Zika Virus and Birth Defects

Expectant mothers as well as couples trying to conceive already have plenty of things to worry about.  Now another concerned has emerged in the last few years with the rapid spread of the Zika virus through South and Central American as well as the Caribbean.  Infection of a pregnant mother with the Zika virus can cause potentially devastating neurologic problems in the developing fetus, from microcephaly (abnormally small head and brain) to fetal death.  The Zika virus is primarily spread from bites by the Aedes mosquito which lives in the tropical/subtropical areas where Americans love to vacation and honeymoon.  Unfortunately, the Aedes mosquito can also live in the United States, and a handful of documented cases of mosquito-related Zika transmission have already occurred in both Florida and Texas.  In addition, men infected with Zika virus can also transmit the disease to their pregnant female partners through sexual intercourse.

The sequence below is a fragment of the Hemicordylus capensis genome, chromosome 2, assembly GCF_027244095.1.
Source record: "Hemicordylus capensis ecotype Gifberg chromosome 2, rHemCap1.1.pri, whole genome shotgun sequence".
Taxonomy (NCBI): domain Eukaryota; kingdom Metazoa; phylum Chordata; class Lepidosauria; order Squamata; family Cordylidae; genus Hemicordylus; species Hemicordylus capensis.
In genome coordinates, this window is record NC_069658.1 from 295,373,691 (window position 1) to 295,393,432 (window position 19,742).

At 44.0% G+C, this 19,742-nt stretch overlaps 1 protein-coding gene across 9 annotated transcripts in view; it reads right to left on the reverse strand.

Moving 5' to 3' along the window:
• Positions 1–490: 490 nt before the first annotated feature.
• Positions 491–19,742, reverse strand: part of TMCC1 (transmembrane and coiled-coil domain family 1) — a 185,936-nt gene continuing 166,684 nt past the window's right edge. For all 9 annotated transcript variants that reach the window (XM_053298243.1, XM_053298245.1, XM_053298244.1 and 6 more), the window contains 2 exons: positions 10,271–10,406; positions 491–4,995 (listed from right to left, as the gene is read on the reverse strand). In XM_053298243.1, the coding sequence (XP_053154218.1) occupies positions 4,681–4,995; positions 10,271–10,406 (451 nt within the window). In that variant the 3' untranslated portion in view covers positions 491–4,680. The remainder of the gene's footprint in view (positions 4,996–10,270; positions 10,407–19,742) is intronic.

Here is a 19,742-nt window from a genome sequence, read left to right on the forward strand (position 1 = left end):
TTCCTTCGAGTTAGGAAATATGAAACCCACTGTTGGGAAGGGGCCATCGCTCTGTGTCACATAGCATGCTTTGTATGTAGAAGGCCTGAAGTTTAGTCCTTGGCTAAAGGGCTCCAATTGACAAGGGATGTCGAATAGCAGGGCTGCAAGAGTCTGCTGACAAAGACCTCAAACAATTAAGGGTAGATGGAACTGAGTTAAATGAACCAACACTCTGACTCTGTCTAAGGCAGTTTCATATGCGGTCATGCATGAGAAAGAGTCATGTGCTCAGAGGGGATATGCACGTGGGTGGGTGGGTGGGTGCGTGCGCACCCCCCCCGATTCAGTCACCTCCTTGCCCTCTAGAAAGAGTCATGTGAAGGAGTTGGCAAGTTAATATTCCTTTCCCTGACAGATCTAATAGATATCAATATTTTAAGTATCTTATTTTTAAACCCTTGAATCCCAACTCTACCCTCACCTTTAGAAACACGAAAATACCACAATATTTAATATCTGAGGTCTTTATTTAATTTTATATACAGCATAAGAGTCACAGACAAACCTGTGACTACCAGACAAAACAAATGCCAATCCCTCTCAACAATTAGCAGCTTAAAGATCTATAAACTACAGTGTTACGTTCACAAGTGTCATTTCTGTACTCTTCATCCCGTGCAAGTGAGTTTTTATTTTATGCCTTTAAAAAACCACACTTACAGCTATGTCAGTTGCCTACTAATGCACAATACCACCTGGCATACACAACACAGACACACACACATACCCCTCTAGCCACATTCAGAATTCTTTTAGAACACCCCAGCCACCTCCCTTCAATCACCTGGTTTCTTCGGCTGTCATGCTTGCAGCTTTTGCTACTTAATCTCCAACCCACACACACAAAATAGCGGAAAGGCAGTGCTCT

There is currently no treatment for an infection by the Zika virus, so prevention is the key in pregnant women and women planning on conceiving in the near future.  To address this significant reproductive threat, several groups such as the CDC (Centers for Disease Control) and ASRM (American Society of Reproductive Medicine) have issued guidelines on trying to minimize the risk of Zika transmission to developing fetuses.  Though these guidelines are evolving rapidly, as are currently available Zika testing, the Male Infertility Guide website has a new section attempting to keep up-to-date on all of the latest Zika prevention recommendations.  For more information you can check out this site by visiting www.maleinfertilityguide.com or clicking on the link below.

Zika Prevention Guidelines